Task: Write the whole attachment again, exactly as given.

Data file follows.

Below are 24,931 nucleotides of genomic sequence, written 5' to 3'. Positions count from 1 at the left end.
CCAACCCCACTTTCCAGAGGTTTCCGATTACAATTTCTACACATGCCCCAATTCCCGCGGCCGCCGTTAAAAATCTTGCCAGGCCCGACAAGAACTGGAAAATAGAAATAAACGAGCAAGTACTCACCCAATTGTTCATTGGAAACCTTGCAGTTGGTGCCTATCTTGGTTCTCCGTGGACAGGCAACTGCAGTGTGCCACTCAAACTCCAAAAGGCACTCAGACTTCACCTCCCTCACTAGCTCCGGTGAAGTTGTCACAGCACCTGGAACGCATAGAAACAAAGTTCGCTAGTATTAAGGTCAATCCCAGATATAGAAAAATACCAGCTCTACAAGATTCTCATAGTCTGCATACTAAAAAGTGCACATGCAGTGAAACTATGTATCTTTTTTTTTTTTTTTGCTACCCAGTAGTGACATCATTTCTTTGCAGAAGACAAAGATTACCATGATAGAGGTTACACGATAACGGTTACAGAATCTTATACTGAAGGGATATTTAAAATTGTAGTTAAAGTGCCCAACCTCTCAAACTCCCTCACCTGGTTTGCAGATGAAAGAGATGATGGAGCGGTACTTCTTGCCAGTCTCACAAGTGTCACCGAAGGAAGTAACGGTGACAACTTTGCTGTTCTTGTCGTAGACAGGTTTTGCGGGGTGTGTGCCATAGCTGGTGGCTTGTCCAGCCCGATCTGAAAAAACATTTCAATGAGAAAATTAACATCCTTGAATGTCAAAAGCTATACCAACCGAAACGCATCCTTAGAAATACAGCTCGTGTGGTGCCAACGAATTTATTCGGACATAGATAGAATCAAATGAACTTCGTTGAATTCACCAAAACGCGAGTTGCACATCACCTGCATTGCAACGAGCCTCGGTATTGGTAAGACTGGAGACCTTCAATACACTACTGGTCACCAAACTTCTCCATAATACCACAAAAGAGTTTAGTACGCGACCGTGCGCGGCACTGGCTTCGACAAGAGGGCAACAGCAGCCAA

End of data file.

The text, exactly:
Below are 24,931 nucleotides of genomic sequence, written 5' to 3'. Positions count from 1 at the left end.
CCAACCCCACTTTCCAGAGGTTTCCGATTACAATTTCTACACATGCCCCAATTCCCGCGGCCGCCGTTAAAAATCTTGCCAGGCCCGACAAGAACTGGAAAATAGAAATAAACGAGCAAGTACTCACCCAATTGTTCATTGGAAACCTTGCAGTTGGTGCCTATCTTGGTTCTCCGTGGACAGGCAACTGCAGTGTGCCACTCAAACTCCAAAAGGCACTCAGACTTCACCTCCCTCACTAGCTCCGGTGAAGTTGTCACAGCACCTGGAACGCATAGAAACAAAGTTCGCTAGTATTAAGGTCAATCCCAGATATAGAAAAATACCAGCTCTACAAGATTCTCATAGTCTGCATACTAAAAAGTGCACATGCAGTGAAACTATGTATCTTTTTTTTTTTTTTTGCTACCCAGTAGTGACATCATTTCTTTGCAGAAGACAAAGATTACCATGATAGAGGTTACACGATAACGGTTACAGAATCTTATACTGAAGGGATATTTAAAATTGTAGTTAAAGTGCCCAACCTCTCAAACTCCCTCACCTGGTTTGCAGATGAAAGAGATGATGGAGCGGTACTTCTTGCCAGTCTCACAAGTGTCACCGAAGGAAGTAACGGTGACAACTTTGCTGTTCTTGTCGTAGACAGGTTTTGCGGGGTGTGTGCCATAGCTGGTGGCTTGTCCAGCCCGATCTGAAAAAACATTTCAATGAGAAAATTAACATCCTTGAATGTCAAAAGCTATACCAACCGAAACGCATCCTTAGAAATACAGCTCGTGTGGTGCCAACGAATTTATTCGGACATAGATAGAATCAAATGAACTTCGTTGAATTCACCAAAACGCGAGTTGCACATCACCTGCATTGCAACGAGCCTCGGTATTGGTAAGACTGGAGACCTTCAATACACTACTGGTCACCAAACTTCTCCATAATACCACAAAAGAGTTTAGTACGCGACCGTGCGCGGCACTGGCTTCGACAAGAGGGCAACAGCAGCCAA